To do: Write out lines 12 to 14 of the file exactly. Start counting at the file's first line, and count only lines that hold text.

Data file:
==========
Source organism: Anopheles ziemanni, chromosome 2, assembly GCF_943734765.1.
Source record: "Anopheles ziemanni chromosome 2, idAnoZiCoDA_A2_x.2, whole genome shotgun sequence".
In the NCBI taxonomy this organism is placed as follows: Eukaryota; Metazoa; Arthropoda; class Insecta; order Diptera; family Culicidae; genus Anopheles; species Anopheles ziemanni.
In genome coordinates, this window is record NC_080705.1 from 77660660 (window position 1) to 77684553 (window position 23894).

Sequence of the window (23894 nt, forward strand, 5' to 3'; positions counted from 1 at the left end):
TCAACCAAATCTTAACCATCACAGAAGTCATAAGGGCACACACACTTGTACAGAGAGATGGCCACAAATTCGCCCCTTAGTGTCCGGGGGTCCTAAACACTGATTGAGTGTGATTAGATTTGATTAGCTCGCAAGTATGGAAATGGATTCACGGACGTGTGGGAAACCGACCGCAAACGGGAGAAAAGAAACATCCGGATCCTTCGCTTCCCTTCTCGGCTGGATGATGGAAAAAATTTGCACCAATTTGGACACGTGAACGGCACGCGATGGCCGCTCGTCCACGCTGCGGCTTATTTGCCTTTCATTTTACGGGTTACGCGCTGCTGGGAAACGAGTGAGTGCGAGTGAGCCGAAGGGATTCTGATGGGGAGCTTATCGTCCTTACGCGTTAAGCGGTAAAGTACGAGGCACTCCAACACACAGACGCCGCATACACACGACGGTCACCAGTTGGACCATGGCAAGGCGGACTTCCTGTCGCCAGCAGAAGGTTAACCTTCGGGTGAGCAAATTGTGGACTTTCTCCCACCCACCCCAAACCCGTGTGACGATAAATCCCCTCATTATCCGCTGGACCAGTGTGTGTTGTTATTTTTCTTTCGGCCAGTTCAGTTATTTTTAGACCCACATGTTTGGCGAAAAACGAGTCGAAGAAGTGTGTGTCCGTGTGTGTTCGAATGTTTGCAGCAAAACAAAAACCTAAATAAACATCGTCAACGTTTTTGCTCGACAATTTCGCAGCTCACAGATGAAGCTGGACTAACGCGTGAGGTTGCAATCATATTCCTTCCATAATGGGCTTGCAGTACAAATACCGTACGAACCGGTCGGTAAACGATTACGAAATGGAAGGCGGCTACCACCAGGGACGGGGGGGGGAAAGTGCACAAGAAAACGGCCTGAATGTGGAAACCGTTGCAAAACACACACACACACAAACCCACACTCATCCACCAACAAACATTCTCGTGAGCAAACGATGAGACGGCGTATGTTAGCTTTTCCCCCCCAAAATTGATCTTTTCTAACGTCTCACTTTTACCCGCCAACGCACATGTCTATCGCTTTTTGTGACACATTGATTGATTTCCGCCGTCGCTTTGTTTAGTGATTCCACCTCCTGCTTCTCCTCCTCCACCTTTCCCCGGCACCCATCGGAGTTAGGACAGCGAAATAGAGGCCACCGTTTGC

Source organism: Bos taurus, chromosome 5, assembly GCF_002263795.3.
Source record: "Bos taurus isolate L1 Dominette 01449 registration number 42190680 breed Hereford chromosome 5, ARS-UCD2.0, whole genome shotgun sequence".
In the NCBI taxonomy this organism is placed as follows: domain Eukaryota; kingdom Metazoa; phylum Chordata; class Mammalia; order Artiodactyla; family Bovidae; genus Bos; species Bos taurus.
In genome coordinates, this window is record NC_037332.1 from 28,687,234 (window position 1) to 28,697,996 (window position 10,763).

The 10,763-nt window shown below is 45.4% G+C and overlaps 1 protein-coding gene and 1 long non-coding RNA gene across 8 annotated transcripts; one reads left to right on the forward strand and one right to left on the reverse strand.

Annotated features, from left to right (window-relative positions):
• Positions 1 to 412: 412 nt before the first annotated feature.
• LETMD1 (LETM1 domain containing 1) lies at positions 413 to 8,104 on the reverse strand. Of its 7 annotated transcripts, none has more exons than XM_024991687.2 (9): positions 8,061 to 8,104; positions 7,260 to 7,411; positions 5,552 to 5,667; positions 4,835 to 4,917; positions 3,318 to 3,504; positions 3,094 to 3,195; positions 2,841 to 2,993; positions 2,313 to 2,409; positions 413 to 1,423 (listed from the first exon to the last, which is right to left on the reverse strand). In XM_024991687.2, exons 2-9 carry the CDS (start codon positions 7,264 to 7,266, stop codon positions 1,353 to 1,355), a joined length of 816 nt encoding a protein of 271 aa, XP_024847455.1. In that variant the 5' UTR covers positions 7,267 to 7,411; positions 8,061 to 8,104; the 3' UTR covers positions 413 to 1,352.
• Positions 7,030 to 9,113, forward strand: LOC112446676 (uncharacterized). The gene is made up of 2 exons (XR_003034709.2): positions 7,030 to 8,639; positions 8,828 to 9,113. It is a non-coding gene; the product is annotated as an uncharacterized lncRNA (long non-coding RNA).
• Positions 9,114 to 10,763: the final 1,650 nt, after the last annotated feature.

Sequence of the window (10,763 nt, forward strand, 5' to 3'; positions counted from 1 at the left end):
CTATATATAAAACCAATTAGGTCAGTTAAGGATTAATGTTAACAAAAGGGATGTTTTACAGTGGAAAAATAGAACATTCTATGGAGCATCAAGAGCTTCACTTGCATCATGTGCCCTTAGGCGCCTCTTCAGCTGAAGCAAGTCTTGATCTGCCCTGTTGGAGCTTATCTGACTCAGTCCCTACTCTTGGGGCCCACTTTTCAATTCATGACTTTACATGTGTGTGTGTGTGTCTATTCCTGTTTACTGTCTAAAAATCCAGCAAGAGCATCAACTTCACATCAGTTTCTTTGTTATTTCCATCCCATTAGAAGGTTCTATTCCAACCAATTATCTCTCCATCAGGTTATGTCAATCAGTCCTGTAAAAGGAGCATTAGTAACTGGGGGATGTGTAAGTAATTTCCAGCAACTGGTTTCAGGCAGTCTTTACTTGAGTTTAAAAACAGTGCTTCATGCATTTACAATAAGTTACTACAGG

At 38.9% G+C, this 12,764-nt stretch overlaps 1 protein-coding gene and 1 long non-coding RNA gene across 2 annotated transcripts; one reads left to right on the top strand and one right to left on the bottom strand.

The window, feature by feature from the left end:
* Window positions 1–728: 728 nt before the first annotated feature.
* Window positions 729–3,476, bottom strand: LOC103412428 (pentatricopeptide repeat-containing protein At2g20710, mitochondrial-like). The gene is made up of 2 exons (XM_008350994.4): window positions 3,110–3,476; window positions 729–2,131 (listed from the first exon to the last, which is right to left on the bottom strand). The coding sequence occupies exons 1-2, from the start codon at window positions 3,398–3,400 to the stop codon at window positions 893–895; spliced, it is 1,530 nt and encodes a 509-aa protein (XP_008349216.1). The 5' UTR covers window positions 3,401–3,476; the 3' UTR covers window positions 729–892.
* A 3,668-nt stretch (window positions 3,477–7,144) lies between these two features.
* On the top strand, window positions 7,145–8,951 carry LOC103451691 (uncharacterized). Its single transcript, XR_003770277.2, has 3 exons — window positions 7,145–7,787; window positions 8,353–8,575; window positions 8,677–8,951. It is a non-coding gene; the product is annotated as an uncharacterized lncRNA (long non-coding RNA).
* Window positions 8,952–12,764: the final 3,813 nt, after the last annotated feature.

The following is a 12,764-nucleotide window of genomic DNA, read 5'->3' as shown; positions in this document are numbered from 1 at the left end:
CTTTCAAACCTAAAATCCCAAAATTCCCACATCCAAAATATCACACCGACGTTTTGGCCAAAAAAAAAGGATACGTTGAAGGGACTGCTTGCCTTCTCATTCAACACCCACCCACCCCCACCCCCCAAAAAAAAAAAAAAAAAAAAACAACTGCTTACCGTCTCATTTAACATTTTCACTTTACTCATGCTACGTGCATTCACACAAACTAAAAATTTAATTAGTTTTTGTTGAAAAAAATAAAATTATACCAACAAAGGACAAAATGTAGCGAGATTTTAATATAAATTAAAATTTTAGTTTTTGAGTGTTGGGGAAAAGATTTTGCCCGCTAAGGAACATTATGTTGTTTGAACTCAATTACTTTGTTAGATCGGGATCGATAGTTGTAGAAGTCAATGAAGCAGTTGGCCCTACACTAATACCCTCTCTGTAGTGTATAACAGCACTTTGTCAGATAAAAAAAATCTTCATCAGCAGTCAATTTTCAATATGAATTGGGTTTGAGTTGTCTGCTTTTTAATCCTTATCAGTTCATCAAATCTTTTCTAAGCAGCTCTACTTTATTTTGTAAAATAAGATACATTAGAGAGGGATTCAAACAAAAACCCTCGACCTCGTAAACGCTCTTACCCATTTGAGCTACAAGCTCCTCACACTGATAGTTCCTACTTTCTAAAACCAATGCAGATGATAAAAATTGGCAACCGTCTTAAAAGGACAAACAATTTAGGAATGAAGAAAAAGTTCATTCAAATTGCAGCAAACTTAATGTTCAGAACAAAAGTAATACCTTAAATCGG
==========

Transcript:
Annotated features, from left to right (window-relative positions):
• Positions 1 to 412: 412 nt before the first annotated feature.
• LETMD1 (LETM1 domain containing 1) lies at positions 413 to 8,104 on the reverse strand. Of its 7 annotated transcripts, none has more exons than XM_024991687.2 (9): positions 8,061 to 8,104; positions 7,260 to 7,411; positions 5,552 to 5,667; positions 4,835 to 4,917; positions 3,318 to 3,504; positions 3,094 to 3,195; positions 2,841 to 2,993; positions 2,313 to 2,409; positions 413 to 1,423 (listed from the first exon to the last, which is right to left on the reverse strand). In XM_024991687.2, exons 2-9 carry the CDS (start codon positions 7,264 to 7,266, stop codon positions 1,353 to 1,355), a joined length of 816 nt encoding a protein of 271 aa, XP_024847455.1. In that variant the 5' UTR covers positions 7,267 to 7,411; positions 8,061 to 8,104; the 3' UTR covers positions 413 to 1,352.